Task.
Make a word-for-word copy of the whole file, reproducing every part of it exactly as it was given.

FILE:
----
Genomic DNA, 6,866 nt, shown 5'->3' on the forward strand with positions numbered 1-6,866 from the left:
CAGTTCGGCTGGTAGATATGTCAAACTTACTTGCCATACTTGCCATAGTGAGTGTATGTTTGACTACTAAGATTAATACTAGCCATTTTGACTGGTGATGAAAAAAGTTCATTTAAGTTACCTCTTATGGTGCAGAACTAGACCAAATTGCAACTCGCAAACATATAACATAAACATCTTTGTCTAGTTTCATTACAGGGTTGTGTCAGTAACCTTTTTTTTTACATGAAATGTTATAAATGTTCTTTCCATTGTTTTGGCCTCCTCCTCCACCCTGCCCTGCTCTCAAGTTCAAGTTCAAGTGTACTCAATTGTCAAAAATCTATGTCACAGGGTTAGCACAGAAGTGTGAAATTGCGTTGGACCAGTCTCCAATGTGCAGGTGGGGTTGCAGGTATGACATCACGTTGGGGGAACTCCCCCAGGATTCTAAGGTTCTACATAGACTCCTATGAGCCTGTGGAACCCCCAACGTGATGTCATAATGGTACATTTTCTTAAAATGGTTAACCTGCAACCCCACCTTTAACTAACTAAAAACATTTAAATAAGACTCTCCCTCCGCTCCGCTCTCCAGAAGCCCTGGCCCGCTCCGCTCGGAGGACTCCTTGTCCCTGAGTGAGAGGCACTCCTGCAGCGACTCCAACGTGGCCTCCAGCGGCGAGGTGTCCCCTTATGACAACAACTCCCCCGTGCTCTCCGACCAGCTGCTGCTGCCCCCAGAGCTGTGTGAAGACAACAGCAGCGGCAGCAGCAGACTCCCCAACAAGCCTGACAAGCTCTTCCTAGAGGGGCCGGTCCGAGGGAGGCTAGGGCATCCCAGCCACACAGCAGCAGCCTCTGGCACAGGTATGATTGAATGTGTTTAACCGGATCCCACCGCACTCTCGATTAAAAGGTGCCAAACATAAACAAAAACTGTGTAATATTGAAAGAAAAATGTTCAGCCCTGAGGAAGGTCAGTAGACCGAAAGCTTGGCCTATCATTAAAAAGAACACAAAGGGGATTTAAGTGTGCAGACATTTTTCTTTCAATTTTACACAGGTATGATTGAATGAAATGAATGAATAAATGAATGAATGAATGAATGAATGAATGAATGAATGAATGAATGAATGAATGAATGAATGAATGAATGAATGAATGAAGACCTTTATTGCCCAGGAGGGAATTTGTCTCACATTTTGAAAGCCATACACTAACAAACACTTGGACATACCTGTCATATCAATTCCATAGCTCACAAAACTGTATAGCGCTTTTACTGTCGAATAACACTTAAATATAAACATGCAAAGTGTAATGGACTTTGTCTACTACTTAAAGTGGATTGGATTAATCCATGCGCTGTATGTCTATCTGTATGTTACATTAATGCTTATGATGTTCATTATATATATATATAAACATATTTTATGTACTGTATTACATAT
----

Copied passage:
Genomic DNA, 6,866 nt, shown 5'->3' on the forward strand with positions numbered 1-6,866 from the left:
CAGTTCGGCTGGTAGATATGTCAAACTTACTTGCCATACTTGCCATAGTGAGTGTATGTTTGACTACTAAGATTAATACTAGCCATTTTGACTGGTGATGAAAAAAGTTCATTTAAGTTACCTCTTATGGTGCAGAACTAGACCAAATTGCAACTCGCAAACATATAACATAAACATCTTTGTCTAGTTTCATTACAGGGTTGTGTCAGTAACCTTTTTTTTTACATGAAATGTTATAAATGTTCTTTCCATTGTTTTGGCCTCCTCCTCCACCCTGCCCTGCTCTCAAGTTCAAGTTCAAGTGTACTCAATTGTCAAAAATCTATGTCACAGGGTTAGCACAGAAGTGTGAAATTGCGTTGGACCAGTCTCCAATGTGCAGGTGGGGTTGCAGGTATGACATCACGTTGGGGGAACTCCCCCAGGATTCTAAGGTTCTACATAGACTCCTATGAGCCTGTGGAACCCCCAACGTGATGTCATAATGGTACATTTTCTTAAAATGGTTAACCTGCAACCCCACCTTTAACTAACTAAAAACATTTAAATAAGACTCTCCCTCCGCTCCGCTCTCCAGAAGCCCTGGCCCGCTCCGCTCGGAGGACTCCTTGTCCCTGAGTGAGAGGCACTCCTGCAGCGACTCCAACGTGGCCTCCAGCGGCGAGGTGTCCCCTTATGACAACAACTCCCCCGTGCTCTCCGACCAGCTGCTGCTGCCCCCAGAGCTGTGTGAAGACAACAGCAGCGGCAGCAGCAGACTCCCCAACAAGCCTGACAAGCTCTTCCTAGAGGGGCCGGTCCGAGGGAGGCTAGGGCATCCCAGCCACACAGCAGCAGCCTCTGGCACAGGTATGATTGAATGTGTTTAACCGGATCCCACCGCACTCTCGATTAAAAGGTGCCAAACATAAACAAAAACTGTGTAATATTGAAAGAAAAATGTTCAGCCCTGAGGAAGGTCAGTAGACCGAAAGCTTGGCCTATCATTAAAAAGAACACAAAGGGGATTTAAGTGTGCAGACATTTTTCTTTCAATTTTACACAGGTATGATTGAATGAAATGAATGAATAAATGAATGAATGAATGAATGAATGAATGAATGAATGAATGAATGAATGAATGAATGAATGAATGAATGAATGAATGAAGACCTTTATTGCCCAGGAGGGAATTTGTCTCACATTTTGAAAGCCATACACTAACAAACACTTGGACATACCTGTCATATCAATTCCATAGCTCACAAAACTGTATAGCGCTTTTACTGTCGAATAACACTTAAATATAAACATGCAAAGTGTAATGGACTTTGTCTACTACTTAAAGTGGATTGGATTAATCCATGCGCTGTATGTCTATCTGTATGTTACATTAATGCTTATGATGTTCATTATATATATATATAAACATATTTTATGTACTGTATTACATAT